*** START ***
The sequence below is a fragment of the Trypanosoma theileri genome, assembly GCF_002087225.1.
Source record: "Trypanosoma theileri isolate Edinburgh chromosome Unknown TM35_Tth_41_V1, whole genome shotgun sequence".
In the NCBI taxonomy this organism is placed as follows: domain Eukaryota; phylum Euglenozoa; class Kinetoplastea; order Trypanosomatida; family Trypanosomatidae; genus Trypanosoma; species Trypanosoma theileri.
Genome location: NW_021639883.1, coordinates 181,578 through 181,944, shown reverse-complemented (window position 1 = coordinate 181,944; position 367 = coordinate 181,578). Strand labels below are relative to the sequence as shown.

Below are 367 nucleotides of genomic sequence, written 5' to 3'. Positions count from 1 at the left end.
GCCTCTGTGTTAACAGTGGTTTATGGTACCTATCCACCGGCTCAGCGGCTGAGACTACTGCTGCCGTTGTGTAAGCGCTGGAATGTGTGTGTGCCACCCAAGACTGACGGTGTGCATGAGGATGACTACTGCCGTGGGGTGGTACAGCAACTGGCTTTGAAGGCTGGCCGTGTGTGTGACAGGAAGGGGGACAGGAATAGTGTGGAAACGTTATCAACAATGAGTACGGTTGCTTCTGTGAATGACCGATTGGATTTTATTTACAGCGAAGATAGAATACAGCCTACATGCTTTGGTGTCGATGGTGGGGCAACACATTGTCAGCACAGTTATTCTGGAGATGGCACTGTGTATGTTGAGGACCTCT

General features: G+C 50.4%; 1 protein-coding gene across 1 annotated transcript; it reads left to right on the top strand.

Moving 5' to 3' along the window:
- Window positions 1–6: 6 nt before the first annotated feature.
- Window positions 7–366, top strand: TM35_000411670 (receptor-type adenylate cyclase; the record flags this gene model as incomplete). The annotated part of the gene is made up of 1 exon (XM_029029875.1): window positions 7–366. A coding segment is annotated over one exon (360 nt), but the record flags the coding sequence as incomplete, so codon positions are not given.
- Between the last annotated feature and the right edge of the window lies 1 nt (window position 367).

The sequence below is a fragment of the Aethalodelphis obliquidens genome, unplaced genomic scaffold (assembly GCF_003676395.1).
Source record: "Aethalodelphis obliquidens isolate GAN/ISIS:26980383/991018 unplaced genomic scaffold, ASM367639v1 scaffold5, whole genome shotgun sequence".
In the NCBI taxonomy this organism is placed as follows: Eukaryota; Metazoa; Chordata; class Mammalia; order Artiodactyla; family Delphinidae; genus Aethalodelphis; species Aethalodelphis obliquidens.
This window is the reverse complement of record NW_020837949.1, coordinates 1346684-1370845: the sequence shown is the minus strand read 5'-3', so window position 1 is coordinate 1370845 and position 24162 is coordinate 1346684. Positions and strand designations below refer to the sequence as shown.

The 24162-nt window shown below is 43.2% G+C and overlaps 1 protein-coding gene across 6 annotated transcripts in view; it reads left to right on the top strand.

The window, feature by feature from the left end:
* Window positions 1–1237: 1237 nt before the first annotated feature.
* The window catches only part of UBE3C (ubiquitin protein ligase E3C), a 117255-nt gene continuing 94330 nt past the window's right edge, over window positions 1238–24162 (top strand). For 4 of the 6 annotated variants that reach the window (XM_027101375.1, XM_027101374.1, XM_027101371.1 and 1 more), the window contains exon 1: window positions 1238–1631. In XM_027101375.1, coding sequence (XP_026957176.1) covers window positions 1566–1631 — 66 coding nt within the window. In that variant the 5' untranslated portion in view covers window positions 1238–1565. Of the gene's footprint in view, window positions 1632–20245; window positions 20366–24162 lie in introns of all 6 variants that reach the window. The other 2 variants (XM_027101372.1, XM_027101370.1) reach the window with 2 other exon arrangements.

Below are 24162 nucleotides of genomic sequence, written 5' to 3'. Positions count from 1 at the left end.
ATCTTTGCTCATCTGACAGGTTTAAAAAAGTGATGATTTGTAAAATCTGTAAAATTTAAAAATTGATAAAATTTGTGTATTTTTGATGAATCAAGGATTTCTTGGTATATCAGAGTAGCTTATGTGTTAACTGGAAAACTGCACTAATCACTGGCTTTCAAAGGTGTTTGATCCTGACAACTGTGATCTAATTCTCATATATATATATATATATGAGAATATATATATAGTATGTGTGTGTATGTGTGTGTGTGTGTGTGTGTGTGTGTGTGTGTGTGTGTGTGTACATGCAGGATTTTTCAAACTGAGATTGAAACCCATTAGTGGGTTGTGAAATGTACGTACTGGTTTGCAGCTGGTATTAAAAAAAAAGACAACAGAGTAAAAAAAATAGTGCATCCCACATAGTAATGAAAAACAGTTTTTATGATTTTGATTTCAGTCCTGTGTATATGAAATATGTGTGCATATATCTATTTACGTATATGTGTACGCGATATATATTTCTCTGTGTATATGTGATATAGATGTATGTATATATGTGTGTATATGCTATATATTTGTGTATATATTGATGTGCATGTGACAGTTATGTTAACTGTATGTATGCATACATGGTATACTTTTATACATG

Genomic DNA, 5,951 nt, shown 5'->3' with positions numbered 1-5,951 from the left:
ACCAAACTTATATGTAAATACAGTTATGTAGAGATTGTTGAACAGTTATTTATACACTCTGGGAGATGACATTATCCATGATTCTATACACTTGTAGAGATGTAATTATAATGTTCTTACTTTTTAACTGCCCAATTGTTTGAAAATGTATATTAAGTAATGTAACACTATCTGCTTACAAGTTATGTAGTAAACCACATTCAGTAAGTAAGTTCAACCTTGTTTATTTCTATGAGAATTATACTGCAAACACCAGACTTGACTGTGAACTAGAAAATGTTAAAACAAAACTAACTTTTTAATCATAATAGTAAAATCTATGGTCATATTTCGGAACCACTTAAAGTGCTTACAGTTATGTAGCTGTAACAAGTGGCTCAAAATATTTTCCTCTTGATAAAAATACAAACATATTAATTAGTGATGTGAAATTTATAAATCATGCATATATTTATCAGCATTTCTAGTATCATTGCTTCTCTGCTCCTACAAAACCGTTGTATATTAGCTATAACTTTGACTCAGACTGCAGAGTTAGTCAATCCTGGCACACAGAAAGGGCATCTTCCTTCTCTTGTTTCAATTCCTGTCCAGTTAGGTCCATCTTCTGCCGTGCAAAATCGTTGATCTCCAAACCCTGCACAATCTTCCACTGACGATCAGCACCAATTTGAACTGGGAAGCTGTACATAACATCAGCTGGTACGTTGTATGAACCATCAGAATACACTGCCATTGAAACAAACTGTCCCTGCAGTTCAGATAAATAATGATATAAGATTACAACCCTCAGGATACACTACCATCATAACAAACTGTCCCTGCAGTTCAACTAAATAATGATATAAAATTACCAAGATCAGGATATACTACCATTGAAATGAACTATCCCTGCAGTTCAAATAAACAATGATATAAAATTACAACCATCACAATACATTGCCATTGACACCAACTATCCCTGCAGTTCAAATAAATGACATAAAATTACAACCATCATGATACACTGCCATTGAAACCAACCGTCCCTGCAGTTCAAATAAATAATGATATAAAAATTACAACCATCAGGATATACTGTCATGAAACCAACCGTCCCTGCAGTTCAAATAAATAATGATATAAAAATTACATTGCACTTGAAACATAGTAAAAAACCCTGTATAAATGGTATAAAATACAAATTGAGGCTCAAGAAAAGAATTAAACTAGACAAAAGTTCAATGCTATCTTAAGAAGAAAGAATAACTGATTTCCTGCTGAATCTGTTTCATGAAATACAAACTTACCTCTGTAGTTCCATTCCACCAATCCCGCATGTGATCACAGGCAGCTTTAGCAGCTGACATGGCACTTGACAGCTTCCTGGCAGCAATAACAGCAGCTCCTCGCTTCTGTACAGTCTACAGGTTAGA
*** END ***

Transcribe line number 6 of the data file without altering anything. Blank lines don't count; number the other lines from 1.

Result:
GCCTCTGTGTTAACAGTGGTTTATGGTACCTATCCACCGGCTCAGCGGCTGAGACTACTGCTGCCGTTGTGTAAGCGCTGGAATGTGTGTGTGCCACCCAAGACTGACGGTGTGCATGAGGATGACTACTGCCGTGGGGTGGTACAGCAACTGGCTTTGAAGGCTGGCCGTGTGTGTGACAGGAAGGGGGACAGGAATAGTGTGGAAACGTTATCAACAATGAGTACGGTTGCTTCTGTGAATGACCGATTGGATTTTATTTACAGCGAAGATAGAATACAGCCTACATGCTTTGGTGTCGATGGTGGGGCAACACATTGTCAGCACAGTTATTCTGGAGATGGCACTGTGTATGTTGAGGACCTCT